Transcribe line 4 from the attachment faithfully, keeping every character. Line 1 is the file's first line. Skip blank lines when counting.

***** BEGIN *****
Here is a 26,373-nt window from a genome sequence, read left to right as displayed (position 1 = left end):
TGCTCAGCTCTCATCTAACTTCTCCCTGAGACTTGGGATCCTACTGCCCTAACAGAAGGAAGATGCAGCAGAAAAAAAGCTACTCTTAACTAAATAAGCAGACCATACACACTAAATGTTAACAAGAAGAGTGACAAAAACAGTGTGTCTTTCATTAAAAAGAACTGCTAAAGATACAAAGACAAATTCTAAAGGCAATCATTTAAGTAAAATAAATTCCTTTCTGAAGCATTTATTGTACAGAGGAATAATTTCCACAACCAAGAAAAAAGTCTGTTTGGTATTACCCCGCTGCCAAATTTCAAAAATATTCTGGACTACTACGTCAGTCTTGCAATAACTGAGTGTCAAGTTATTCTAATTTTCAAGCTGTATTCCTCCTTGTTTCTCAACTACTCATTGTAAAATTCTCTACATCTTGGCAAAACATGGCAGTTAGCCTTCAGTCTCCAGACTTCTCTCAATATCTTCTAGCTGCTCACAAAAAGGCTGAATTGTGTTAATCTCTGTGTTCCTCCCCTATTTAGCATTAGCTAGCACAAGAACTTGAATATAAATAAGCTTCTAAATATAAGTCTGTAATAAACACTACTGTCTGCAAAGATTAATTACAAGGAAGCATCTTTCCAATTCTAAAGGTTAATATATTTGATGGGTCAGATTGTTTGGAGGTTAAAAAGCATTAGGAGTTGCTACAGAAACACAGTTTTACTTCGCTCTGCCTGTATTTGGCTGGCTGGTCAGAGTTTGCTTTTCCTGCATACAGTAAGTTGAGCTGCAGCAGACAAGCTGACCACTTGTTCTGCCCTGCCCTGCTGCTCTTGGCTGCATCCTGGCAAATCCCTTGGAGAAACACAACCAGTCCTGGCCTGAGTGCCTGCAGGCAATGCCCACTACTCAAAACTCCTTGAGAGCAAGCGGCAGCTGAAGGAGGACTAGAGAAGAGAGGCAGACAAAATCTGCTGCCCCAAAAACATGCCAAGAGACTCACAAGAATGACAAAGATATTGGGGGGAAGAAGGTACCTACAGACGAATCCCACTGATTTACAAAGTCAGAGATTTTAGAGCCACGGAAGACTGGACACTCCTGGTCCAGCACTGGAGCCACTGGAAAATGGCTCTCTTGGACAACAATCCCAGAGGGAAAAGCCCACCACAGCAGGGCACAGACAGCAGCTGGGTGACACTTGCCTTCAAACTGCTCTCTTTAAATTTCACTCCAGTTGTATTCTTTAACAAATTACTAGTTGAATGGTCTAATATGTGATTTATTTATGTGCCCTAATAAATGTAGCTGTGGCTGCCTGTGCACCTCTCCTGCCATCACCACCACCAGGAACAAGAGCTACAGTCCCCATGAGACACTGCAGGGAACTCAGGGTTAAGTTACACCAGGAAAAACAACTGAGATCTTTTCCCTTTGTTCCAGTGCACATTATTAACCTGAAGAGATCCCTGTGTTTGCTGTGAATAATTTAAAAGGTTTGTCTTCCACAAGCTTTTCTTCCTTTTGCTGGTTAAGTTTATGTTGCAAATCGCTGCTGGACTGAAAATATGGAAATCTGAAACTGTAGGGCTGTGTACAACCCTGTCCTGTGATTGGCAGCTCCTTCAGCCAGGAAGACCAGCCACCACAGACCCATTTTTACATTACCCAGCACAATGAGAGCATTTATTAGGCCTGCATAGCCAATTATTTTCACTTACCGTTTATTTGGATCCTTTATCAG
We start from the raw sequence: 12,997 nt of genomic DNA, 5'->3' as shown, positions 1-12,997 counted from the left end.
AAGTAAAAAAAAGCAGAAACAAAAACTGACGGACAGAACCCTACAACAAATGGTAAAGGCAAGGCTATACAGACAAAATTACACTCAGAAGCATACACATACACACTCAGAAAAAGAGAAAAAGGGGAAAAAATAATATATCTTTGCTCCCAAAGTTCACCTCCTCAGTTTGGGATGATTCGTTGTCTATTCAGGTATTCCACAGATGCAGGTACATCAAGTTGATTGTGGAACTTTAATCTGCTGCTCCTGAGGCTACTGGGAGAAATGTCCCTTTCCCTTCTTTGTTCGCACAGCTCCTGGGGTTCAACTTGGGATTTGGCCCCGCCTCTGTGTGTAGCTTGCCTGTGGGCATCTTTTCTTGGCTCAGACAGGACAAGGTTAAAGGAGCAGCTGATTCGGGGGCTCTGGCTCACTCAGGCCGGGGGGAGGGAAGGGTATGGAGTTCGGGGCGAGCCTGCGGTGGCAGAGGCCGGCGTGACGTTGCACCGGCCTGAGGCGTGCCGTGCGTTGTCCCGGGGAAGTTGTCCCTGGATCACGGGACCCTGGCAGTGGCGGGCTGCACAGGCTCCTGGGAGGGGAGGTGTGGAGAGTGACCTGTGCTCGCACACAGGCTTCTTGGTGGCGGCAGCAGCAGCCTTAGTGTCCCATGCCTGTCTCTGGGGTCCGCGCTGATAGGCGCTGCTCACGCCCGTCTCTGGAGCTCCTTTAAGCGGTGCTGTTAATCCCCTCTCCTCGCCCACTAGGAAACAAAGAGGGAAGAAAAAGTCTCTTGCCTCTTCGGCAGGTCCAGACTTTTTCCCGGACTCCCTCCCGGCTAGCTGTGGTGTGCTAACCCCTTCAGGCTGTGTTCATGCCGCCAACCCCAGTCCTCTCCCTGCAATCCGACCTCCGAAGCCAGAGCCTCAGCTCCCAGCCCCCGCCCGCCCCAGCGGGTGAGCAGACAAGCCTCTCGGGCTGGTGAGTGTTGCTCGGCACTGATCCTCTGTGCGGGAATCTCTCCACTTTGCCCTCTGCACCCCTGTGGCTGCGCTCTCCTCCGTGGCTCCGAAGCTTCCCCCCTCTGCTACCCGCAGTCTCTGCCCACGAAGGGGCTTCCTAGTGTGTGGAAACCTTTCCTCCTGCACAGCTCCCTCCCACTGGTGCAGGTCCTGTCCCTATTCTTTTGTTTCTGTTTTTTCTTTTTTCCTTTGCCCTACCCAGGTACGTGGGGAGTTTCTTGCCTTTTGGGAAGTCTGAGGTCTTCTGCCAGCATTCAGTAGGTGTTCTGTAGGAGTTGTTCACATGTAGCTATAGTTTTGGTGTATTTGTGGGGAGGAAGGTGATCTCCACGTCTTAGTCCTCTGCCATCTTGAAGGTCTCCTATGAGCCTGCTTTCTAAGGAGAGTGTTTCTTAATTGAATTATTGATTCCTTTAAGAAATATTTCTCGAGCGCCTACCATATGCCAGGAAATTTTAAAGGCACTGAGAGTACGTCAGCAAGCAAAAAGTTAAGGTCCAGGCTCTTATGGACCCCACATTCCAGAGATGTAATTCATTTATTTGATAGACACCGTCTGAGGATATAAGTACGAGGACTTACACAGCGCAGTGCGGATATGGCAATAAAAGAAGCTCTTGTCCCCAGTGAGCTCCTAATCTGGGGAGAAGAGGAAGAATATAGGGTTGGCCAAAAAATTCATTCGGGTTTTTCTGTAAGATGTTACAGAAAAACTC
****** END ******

AAGTAAAAAAAAGCAGAAACAAAAACTGACGGACAGAACCCTACAACAAATGGTAAAGGCAAGGCTATACAGACAAAATTACACTCAGAAGCATACACATACACACTCAGAAAAAGAGAAAAAGGGGAAAAAATAATATATCTTTGCTCCCAAAGTTCACCTCCTCAGTTTGGGATGATTCGTTGTCTATTCAGGTATTCCACAGATGCAGGTACATCAAGTTGATTGTGGAACTTTAATCTGCTGCTCCTGAGGCTACTGGGAGAAATGTCCCTTTCCCTTCTTTGTTCGCACAGCTCCTGGGGTTCAACTTGGGATTTGGCCCCGCCTCTGTGTGTAGCTTGCCTGTGGGCATCTTTTCTTGGCTCAGACAGGACAAGGTTAAAGGAGCAGCTGATTCGGGGGCTCTGGCTCACTCAGGCCGGGGGGAGGGAAGGGTATGGAGTTCGGGGCGAGCCTGCGGTGGCAGAGGCCGGCGTGACGTTGCACCGGCCTGAGGCGTGCCGTGCGTTGTCCCGGGGAAGTTGTCCCTGGATCACGGGACCCTGGCAGTGGCGGGCTGCACAGGCTCCTGGGAGGGGAGGTGTGGAGAGTGACCTGTGCTCGCACACAGGCTTCTTGGTGGCGGCAGCAGCAGCCTTAGTGTCCCATGCCTGTCTCTGGGGTCCGCGCTGATAGGCGCTGCTCACGCCCGTCTCTGGAGCTCCTTTAAGCGGTGCTGTTAATCCCCTCTCCTCGCCCACTAGGAAACAAAGAGGGAAGAAAAAGTCTCTTGCCTCTTCGGCAGGTCCAGACTTTTTCCCGGACTCCCTCCCGGCTAGCTGTGGTGTGCTAACCCCTTCAGGCTGTGTTCATGCCGCCAACCCCAGTCCTCTCCCTGCAATCCGACCTCCGAAGCCAGAGCCTCAGCTCCCAGCCCCCGCCCGCCCCAGCGGGTGAGCAGACAAGCCTCTCGGGCTGGTGAGTGTTGCTCGGCACTGATCCTCTGTGCGGGAATCTCTCCACTTTGCCCTCTGCACCCCTGTGGCTGCGCTCTCCTCCGTGGCTCCGAAGCTTCCCCCCTCTGCTACCCGCAGTCTCTGCCCACGAAGGGGCTTCCTAGTGTGTGGAAACCTTTCCTCCTGCACAGCTCCCTCCCACTGGTGCAGGTCCTGTCCCTATTCTTTTGTTTCTGTTTTTTCTTTTTTCCTTTGCCCTACCCAGGTACGTGGGGAGTTTCTTGCCTTTTGGGAAGTCTGAGGTCTTCTGCCAGCATTCAGTAGGTGTTCTGTAGGAGTTGTTCACATGTAGCTATAGTTTTGGTGTATTTGTGGGGAGGAAGGTGATCTCCACGTCTTAGTCCTCTGCCATCTTGAAGGTCTCCTATGAGCCTGCTTTCTAAGGAGAGTGTTTCTTAATTGAATTATTGATTCCTTTAAGAAATATTTCTCGAGCGCCTACCATATGCCAGGAAATTTTAAAGGCACTGAGAGTACGTCAGCAAGCAAAAAGTTAAGGTCCAGGCTCTTATGGACCCCACATTCCAGAGATGTAATTCATTTATTTGATAGACACCGTCTGAGGATATAAGTACGAGGACTTACACAGCGCAGTGCGGATATGGCAATAAAAGAAGCTCTTGTCCCCAGTGAGCTCCTAATCTGGGGAGAAGAGGAAGAATATAGGGTTGGCCAAAAAATTCATTCGGGTTTTTCTGTAAGATGTTACAGAAAAACTC